US, UK brace for soaring death tolls as pandemic bears down
Leaders cautioned, however, that any gains could easily be reversed if people did not continue to adhere to strict social distancing measures and national lockdowns.
LONDON — The U.S. and Britain braced for what could be one of their bleakest weeks in memory Monday as the human and financial toll of the coronavirus outbreak mounted. But new deaths and infections appeared to be slowing in Italy, Spain and France, suggesting that lockdowns and social distancing are working.
British Prime Minister Boris Johnson, who was infected last month, was hospitalized in what his office described as a precaution because of persistent symptoms. The 55-year-old Johnson, who had a fever for days, is the first known head of government to fall ill with the disease.
“I’m in good spirits and keeping in touch with my team, as we work together to fight this virus and keep everyone safe,” he tweeted Monday.
World markets rose after much of Europe saw glimmers of hope — deaths and new infections appeared to be slowing in much of the three hardest-hit countries, as well as in the Netherlands and Germany.
Leaders cautioned, however, that any gains could easily be reversed if people did not continue to adhere to strict social distancing measures and national lockdowns. Markets were up about 3% in Paris and Frankfurt, and Tokyo jumped more than 4%.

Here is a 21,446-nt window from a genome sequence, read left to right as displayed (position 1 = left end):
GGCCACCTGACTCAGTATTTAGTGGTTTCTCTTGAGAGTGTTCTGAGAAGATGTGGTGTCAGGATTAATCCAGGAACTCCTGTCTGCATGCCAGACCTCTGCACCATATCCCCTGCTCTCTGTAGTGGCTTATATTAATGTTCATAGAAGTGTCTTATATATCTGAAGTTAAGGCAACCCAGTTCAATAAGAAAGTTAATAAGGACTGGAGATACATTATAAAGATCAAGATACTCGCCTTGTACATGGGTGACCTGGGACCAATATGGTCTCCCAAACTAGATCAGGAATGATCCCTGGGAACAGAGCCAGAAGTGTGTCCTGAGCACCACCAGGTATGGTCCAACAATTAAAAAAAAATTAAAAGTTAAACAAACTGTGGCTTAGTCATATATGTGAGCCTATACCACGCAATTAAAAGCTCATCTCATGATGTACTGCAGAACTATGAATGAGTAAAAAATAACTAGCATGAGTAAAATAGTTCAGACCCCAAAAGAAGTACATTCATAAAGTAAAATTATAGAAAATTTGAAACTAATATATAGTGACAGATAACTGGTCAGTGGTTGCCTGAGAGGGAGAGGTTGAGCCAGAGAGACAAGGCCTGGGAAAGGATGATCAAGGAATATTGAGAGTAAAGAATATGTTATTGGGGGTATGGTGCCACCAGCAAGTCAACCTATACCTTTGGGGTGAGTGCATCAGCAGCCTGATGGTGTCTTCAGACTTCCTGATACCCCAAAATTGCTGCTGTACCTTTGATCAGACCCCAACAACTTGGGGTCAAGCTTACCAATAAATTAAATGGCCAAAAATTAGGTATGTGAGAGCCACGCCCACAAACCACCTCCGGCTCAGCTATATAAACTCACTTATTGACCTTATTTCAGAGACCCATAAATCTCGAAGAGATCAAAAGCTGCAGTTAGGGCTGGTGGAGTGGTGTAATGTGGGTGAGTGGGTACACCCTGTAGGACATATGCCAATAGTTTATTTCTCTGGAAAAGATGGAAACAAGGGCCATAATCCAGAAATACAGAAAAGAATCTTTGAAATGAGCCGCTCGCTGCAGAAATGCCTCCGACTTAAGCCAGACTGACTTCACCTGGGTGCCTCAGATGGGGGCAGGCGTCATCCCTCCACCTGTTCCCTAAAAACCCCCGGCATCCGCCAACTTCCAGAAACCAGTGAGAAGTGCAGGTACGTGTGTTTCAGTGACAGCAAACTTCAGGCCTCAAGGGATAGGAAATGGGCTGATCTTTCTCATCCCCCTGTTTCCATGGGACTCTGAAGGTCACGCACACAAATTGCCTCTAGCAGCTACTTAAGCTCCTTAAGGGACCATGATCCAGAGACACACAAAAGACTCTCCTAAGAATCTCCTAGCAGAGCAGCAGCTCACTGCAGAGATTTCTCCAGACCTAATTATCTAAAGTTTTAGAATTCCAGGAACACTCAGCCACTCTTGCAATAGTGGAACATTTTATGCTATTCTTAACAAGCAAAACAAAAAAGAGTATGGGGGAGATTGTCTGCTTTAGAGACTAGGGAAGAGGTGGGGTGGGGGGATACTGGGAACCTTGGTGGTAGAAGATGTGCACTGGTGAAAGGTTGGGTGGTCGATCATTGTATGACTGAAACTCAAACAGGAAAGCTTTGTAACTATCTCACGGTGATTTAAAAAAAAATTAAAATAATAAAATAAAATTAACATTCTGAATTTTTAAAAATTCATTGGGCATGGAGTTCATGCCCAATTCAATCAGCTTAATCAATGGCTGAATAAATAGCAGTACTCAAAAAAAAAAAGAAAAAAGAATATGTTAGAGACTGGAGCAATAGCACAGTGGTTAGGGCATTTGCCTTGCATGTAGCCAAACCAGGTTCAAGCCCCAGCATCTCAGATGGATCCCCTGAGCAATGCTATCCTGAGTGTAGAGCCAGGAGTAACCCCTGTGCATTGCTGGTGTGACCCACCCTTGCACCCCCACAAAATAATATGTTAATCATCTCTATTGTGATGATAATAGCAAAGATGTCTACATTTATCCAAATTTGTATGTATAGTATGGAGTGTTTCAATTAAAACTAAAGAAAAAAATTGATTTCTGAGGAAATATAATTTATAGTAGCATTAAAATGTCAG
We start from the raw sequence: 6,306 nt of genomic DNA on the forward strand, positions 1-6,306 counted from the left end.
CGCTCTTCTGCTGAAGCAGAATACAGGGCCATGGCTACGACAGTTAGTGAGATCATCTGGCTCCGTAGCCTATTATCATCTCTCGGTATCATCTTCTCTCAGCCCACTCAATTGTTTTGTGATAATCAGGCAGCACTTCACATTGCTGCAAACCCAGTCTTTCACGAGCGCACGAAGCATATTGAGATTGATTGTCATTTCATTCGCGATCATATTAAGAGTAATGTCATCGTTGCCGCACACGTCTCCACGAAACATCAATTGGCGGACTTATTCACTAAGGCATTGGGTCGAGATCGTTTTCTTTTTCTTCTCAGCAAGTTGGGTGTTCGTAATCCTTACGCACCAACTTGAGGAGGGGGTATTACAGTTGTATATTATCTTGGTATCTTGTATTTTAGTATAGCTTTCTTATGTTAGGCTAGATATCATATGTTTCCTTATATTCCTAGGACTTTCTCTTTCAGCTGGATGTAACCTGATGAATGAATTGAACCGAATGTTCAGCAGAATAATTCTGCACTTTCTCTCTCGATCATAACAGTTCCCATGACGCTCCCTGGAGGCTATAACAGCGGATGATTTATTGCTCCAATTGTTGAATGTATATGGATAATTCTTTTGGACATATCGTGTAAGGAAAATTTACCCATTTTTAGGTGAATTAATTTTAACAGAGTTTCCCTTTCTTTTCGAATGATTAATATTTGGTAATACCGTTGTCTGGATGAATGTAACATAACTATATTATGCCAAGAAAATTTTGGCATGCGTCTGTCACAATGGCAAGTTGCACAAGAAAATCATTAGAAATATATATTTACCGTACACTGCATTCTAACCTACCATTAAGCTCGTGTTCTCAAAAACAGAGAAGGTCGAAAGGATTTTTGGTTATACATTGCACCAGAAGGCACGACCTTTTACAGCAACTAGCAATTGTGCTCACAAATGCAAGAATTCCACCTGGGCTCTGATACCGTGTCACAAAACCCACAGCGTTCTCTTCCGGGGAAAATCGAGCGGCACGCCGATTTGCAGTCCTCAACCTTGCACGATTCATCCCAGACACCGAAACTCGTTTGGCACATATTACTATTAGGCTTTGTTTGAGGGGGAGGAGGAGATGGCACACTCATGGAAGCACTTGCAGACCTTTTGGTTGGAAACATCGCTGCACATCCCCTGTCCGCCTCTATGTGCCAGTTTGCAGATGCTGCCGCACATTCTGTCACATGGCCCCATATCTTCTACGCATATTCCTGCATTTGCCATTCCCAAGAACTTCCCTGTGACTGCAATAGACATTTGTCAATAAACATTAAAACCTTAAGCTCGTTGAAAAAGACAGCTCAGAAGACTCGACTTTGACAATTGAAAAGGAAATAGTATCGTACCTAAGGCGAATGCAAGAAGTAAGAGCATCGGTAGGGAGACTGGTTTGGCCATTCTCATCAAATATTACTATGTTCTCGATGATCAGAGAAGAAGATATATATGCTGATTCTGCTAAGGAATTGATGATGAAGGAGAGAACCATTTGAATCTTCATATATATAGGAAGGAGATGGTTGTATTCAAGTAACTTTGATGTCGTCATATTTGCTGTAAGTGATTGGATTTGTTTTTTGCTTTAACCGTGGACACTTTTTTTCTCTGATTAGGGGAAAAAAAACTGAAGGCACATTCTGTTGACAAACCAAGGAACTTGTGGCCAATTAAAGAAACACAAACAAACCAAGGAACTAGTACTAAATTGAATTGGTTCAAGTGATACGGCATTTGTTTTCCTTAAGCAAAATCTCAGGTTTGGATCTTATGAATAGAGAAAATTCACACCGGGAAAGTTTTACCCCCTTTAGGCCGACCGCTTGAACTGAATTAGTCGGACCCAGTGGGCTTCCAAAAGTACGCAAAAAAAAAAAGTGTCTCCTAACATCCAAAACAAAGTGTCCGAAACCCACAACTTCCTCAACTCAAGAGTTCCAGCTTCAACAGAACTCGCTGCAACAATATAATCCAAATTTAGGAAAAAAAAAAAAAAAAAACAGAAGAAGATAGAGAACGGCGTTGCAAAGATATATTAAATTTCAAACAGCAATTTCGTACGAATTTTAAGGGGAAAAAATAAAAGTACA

In Washington, U.S. Surgeon General Jerome Adams offered a stark warning about the surge of coronavirus deaths the nation is facing.
“This is going to be our Pearl Harbor moment, our 9/11 moment,’’ he told “Fox News Sunday.”
More than 9,600 people have died of the virus in the United States, and it leads the world in confirmed infections at more than 337,000.
In New York City, the U.S. epicenter of the pandemic, daily confirmed deaths dropped slightly, along with intensive care admissions and the number of patients who needed breathing tubes. But New York Gov. Andrew Cuomo warned it was “too early to tell” whether the good news would hold.
President Donald Trump suggested the hard weeks ahead could foretell the turning of a corner.
“We’re starting to see light at the end of the tunnel,” Trump claimed at an White House briefing.
Louisiana health officials reported 68 more coronavirus-related deaths, the state’s biggest jump since the outbreak began. In all, the state where New Orleans hosts millions of tourists yearly has about 480 reported deaths and over 13,000 infections.
A report from a federal watchdog agency found that three out of four U.S. hospitals surveyed are already treating patients with confirmed or suspected COVID-19.
Italy still has, by far, the world’s highest coronavirus death toll — almost 16,000 — but the pressure on northern Italy’s intensive care units has eased so much that Lombardy is no longer airlifting patients to other regions.
Yet elderly Italians like Enrico Giacomoni were still dying alone even after being put on a breathing machine. The octogenarian’s family had to rely on a single daily update from a busy doctor.
“He wasn’t expecting this,” said his son, Roberto. “He was there hoping things would get better, and all I could do was tell him, ‘Papa, be strong. You’ll see, this will pass.’”
“But his eyes were sad, in the sense that he obviously knew,” he added.
In Spain, deaths and new infections dropped again Monday. The health ministry reported 637 new deaths, the lowest toll in 13 days, for a total of over 13,000 dead. New recorded infections were also the lowest in two weeks.
Emergency rooms in the hard-hit Madrid region of 6.6 million were returning almost to normal a week after scenes of patients sleeping on floors and in chairs.